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Silent Night, Deadly Night 3: Better Watch Out (1989) Review

Movie Reviews

Silent Night, Deadly Night 3: Better Watch Out (1989) Review

Silent Night, Deadly Night 3: Better Watch Out (1989) Review

And now we get to the one many fans tend to praise as the “best” installment in the whole franchise: Silent Night, Deadly Night 3: Better Watch Out! I suppose that “best” is a fairly relative term when referring to any quality of the Silent Night, Deadly Night franchise, and I personally don’t think it trumps the original for even an instant, but among the slew of mediocre sequels it certainly stands out. For those unaware, this one was directed by none other than Monte Hellman, a celebrated arthouse and cult creator whose earlier film, Two-Lane Blacktop has been admitted into the notoriously exclusive Criterion Collection.

Michael Bay’s Armageddon has also been admitted into the Criterion Collection, but we all have our lapses in judgment.

It’s been six years since Santa Claus killer Ricky Caldwell (Bill Moseley) was shot by police after his Christmas rampage and he’s been in a coma ever since. With his brain hooked up to various machines by scientists, Ricky may be the key to understanding criminal behavior if only a psychic link can be formed. Ricky inadvertently forms that psychic link with the blind Laura (Samantha Scully), who is on her way to Grandma’s house for Christmas Eve dinner. Awakening from his coma, Ricky carves a path of destruction, determined to reach Laura and… rape her? I guess?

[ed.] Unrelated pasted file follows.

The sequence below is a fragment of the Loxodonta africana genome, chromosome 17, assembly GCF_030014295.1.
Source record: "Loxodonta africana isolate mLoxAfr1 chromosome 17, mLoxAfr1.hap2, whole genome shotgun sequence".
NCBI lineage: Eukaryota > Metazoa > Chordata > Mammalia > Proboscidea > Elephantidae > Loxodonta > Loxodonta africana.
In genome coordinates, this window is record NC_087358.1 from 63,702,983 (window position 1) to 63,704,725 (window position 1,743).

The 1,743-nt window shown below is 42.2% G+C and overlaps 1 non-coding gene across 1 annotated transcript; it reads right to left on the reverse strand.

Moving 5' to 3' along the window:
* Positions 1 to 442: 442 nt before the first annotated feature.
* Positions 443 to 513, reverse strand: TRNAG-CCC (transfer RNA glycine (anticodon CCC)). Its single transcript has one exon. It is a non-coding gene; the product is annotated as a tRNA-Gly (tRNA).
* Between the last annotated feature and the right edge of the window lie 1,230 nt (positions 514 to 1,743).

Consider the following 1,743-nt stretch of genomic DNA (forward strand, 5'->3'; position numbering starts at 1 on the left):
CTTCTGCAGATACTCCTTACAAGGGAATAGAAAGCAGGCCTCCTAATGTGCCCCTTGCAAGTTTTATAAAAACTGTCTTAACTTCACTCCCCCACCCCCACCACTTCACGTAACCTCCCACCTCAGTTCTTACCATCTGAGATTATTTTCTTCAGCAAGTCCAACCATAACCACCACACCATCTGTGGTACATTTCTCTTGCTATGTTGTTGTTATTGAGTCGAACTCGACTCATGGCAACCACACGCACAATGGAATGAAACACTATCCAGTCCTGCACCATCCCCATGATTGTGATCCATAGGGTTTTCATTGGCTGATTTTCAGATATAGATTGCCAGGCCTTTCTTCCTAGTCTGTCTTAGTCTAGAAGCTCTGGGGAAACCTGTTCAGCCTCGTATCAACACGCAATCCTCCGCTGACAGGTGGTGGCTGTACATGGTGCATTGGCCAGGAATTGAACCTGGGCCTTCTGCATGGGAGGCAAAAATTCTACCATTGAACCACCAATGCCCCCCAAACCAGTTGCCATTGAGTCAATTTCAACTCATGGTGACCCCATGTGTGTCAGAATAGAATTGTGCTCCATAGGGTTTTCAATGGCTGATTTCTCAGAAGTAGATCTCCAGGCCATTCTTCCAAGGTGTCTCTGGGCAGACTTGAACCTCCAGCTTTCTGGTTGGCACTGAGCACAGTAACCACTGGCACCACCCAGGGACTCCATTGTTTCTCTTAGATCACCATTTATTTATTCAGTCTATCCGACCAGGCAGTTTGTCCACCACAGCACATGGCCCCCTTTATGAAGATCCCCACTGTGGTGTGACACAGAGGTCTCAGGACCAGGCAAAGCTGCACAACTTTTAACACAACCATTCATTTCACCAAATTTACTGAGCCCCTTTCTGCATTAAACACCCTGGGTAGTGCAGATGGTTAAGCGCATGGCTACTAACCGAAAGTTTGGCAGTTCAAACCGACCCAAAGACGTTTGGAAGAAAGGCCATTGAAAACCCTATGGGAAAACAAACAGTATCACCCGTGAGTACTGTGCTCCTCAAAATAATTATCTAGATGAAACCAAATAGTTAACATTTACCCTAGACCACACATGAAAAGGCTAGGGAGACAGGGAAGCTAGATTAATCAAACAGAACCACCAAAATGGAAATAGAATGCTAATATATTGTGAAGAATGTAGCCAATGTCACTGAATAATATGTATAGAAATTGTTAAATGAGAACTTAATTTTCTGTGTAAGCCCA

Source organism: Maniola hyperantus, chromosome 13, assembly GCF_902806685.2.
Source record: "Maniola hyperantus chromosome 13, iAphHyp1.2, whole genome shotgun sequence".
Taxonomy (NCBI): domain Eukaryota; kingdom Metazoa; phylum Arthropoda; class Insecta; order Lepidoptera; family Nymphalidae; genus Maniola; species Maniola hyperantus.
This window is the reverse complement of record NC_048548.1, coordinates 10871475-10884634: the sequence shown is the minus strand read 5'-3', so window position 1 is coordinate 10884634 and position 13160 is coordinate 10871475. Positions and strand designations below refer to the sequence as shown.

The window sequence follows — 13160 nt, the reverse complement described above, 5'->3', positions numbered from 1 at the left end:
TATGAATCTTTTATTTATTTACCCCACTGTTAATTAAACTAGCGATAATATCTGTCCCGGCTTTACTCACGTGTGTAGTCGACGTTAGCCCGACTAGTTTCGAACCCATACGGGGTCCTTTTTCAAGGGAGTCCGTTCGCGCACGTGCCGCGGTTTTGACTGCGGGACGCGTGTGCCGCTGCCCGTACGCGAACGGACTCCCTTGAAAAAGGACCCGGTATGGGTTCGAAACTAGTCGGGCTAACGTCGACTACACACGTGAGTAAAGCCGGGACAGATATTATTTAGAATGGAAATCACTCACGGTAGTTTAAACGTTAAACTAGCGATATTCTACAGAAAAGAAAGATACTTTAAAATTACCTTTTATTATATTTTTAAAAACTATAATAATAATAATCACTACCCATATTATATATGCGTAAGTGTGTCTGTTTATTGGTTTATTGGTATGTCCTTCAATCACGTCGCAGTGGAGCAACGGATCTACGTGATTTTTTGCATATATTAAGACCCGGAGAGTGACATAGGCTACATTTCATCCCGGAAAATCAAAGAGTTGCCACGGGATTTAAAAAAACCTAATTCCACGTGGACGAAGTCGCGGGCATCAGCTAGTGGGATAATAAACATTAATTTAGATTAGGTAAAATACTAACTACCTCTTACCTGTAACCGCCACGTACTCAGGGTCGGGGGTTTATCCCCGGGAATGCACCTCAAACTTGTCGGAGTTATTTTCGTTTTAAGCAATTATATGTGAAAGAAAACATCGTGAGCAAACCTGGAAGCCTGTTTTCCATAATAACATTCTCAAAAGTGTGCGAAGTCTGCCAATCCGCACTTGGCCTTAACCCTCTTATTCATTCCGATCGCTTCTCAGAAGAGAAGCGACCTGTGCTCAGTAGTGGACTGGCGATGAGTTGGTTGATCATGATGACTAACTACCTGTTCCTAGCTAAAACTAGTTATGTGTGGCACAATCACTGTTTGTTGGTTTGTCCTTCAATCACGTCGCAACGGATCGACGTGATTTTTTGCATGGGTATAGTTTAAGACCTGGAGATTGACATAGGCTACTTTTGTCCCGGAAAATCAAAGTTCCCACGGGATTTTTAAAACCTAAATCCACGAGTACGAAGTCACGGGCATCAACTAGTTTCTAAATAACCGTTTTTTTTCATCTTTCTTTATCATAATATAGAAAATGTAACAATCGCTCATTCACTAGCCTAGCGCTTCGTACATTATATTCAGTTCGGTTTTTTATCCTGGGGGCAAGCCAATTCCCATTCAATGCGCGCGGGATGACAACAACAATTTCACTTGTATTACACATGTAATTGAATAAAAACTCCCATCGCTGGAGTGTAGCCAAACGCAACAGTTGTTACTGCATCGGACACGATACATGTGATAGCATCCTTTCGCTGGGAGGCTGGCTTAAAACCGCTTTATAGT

Silent Night, Deadly Night 3 is easily one of the most ambitious installments in the franchise (not that there’s much competition in that department), though it borders on delusions of grandeur. Director Hellman seems intent to take the gratuitous slasher franchise and transform it into an American “giallo” flick like a poor man’s Dario Argento. The result is one of the better shot Silent Night, Deadly Night films, but by bucking so many franchise staples it still finds a way to disappoint fans.

“And I want a bicycle and a pony and a Barbie and a kitchen knife and a…”

This would be the last installment in the series to follow the ongoing story of Ricky Caldwell, who took over for his older brother Bobby as the franchise’s star slasher in the previous film. The next two sequels will be standalone one-shots, one being a sequel “in name only” while the last stars includes a totally different killer Santa (odd, since a window was left open for Ricky’s return at the end of this flick). As a send-off to Ricky, fans might find the film a little unsatisfying, as Hellman opts to discard the entire “killer Santa” gimmick and Ricky stalks his victims while clad in a windbreaker and blue jeans. What’s funny is that the script provides multiple opportunities for Ricky to don a Santa costume or at least a Santa hat, but in each instance he kills the costumed victim and then leaves without swiping their garb. It’s actually a little frustrating if all you want is to see a guy in a Santa Claus outfit kill people and Hellman proceeds to cocktease you almost deliberately (though it might prove amusing if you have no attachment to this series).

Horror movie icon Bill Moseley is at his best when he plays crazy, bombastic maniacs like in The Texas Chainsaw Massacre 2 or House of 1000 Corpses. The guy’s energy is infectious and his ability to chew scenery is to be envied. So, Moseley would seem to be a natural fit for the character of Ricky, who was shown to be a zany, catchphrase-vomiting, off-the-wall lunatic in the previous film.

Prepare to be disappointed.